In part 3 of the Fieldwork 2010 series Master’s student Katie Rabar tells us about her first impressions as a researcher of asylum seekers in Holland.
One of the biggest challenges I’ve found in finding a research site is that I only speak one language fluently. For me that’s English, and I chose to conduct my research here in the Netherlands, in Noord Holland, looking at how asylum seekers experience and construct ‘home’. I speak only a tiny bit of Dutch and I’ve sat through hours of classes at my fieldsite where every language was being spoken but English. This means putting into practice all the language skills I have acquired growing up, and I am able to understand a variety of languages with some proficiency but responding… well, not so easy.
So, last week I was left alone having tea with an Asian gentleman; who turned out to speak quite a bit of Dutch and German but no English! I was forced to remember every word of Dutch and German I had, to keep up the conversation. We talked for half an hour, and yes I could tell you now what life was like for him in his home country and how he got here…
I think one of the most important things to mention here about my research is that I feel I have been very lucky. I feel that all the insecurities, doubts and fears I had about my fieldwork at the start have amounted to nothing. Providence, chance, good fortune; whatever it is you might believe in, I feel it. It has been in part due to good connections among my classmates and lots of phone calls to asylum seeker centers asking if I could perhaps do research there, but I fell into my site because of one connection. And as the snowball effect determines, the trickle of informants I had at the start has become a current pulling me along so that I keep bumping into people who ask how my research is going and would I like to talk to them?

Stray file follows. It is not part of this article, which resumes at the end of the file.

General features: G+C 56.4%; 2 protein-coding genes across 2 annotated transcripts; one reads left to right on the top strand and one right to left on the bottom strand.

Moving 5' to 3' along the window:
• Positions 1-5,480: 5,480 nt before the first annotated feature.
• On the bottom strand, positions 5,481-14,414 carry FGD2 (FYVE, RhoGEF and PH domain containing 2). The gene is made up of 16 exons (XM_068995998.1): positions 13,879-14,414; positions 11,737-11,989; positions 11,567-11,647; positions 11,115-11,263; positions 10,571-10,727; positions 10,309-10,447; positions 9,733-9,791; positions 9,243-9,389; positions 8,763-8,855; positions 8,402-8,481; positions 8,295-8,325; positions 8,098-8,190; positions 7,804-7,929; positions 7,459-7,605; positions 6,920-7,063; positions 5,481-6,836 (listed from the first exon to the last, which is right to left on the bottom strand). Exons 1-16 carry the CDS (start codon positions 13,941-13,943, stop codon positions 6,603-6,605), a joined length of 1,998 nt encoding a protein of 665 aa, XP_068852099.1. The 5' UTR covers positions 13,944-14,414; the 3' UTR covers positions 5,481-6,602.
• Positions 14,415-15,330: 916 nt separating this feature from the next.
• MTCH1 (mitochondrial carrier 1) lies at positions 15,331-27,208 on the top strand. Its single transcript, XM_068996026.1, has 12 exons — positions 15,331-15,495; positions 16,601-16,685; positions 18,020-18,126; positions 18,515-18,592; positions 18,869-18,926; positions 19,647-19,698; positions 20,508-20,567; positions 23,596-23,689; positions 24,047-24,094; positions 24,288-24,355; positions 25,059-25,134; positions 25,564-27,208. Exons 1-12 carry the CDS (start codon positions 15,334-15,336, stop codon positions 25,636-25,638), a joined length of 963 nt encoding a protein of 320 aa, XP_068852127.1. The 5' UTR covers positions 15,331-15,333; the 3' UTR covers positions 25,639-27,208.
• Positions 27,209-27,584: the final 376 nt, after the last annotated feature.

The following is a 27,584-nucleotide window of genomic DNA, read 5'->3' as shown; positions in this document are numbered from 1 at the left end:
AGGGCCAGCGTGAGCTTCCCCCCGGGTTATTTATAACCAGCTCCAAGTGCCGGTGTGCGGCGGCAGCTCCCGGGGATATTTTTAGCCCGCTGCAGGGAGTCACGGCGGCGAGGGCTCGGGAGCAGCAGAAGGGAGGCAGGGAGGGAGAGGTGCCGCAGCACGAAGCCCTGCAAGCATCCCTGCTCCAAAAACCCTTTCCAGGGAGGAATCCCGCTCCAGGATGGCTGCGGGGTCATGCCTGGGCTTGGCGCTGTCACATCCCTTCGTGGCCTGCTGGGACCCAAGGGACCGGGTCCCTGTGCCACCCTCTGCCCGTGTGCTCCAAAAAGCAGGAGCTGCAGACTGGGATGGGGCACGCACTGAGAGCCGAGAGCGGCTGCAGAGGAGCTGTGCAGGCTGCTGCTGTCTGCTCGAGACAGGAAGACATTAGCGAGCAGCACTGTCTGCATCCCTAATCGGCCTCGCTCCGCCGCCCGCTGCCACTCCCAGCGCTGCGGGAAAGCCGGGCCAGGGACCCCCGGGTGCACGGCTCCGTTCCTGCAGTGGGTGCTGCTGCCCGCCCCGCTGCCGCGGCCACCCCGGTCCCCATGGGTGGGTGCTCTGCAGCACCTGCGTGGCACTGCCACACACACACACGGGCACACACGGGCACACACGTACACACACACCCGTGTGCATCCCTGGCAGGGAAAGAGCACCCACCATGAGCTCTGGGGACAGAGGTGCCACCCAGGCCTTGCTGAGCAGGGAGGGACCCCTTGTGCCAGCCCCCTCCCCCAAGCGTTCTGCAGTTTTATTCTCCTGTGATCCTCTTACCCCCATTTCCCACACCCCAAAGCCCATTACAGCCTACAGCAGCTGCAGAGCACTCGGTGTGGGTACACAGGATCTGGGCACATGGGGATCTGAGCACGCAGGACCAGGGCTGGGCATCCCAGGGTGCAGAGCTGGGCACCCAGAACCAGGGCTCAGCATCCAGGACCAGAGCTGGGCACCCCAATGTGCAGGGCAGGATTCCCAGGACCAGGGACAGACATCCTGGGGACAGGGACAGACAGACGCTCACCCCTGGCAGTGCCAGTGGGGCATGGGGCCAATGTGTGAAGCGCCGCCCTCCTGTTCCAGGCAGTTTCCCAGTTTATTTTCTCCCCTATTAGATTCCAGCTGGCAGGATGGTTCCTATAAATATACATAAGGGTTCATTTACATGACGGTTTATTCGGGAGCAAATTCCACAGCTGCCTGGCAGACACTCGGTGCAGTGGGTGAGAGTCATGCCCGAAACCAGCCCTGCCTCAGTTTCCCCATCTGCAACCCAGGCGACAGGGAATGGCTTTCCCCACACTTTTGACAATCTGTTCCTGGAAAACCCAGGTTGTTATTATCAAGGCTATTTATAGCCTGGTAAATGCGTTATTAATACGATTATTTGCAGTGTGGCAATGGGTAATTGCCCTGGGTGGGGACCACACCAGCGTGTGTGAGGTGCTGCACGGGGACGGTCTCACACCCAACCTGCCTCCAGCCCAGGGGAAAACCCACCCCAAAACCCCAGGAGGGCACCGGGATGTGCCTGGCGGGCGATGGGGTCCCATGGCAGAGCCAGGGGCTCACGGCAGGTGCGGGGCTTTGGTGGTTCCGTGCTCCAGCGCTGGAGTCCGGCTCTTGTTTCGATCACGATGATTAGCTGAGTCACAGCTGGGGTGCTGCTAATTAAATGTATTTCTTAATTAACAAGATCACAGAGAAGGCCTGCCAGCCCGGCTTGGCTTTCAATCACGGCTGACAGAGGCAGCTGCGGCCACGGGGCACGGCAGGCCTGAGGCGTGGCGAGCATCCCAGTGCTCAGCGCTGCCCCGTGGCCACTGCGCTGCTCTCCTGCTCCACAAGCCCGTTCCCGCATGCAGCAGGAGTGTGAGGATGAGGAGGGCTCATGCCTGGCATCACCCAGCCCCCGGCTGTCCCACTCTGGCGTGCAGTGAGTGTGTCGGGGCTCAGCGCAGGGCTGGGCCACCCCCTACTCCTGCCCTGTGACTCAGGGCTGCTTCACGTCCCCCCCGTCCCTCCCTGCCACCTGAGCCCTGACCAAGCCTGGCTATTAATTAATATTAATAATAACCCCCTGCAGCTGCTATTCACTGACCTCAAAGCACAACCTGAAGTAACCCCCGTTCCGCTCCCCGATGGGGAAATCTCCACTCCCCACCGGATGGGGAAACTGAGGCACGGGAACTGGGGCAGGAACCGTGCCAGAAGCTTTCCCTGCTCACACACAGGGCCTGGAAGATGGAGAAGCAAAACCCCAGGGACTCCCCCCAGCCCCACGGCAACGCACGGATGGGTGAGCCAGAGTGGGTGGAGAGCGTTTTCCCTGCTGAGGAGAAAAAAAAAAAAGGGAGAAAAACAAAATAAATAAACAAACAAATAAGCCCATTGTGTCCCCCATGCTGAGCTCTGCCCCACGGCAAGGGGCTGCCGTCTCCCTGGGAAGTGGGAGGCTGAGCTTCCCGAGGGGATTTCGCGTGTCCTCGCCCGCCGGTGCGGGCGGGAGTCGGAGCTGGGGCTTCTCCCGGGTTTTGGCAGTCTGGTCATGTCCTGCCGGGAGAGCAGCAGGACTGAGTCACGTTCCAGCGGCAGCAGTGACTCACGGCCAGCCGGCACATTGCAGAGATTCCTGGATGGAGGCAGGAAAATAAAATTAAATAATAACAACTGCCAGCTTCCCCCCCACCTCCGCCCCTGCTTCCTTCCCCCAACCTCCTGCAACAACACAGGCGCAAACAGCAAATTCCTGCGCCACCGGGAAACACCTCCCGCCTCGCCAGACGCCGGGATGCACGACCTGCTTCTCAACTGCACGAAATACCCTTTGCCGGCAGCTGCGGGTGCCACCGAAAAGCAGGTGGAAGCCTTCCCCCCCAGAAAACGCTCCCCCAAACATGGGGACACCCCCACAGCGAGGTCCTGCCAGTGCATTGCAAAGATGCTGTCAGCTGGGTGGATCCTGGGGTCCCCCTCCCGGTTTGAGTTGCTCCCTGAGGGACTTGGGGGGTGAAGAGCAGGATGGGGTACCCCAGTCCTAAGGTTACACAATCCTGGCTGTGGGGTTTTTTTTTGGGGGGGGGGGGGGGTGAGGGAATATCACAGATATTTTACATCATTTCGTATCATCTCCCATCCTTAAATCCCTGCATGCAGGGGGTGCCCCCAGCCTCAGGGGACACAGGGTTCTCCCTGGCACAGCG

I am now halfway into my research and things are starting to get very exciting for me, as is the case with many of my classmates, as I begin conducting more ‘serious’ interviews and organizing focus groups discussions, devoted to my topic: ‘Home’.
I have slowly been making myself known among the tenants of the Asylum Seekers’ Center in Noord Holland: it’s a well known tourist city and among my research subjects it is known as one of the best centers to be placed in the Netherlands. Why? Well, it is close to Amsterdam for a start. Although it doesn’t always feel that close to me, as I continue to live in my apartment in Amstelveen, taking the two-hour journey with public transport a few days each week, and I’ve had to get used to beginning my days at 6am.
It is one of the disadvantages of not living among my research population, but perhaps it authenticates my position among the staff at the center as most of them live in different cities as well. Many may question the authenticity of this type of field research: I am not living in the field exactly. But I am an Australian, living at the other side of the globe, and the climate (snow and temperatures below zero) has definitely distinguished my experience from that of living in a place of comfort and familiarity… For starters, it has been an adventure riding a bike through snow and ice!
Katie Rabar is studying for a Master’s degree in Social and Cultural Anthropology at VU University Amsterdam.
Earlier posts in this series:
Greetings from Moscow (Laura van Deventer)
Een ecologisch bolwerk in Bolivia (Mandy Ronda)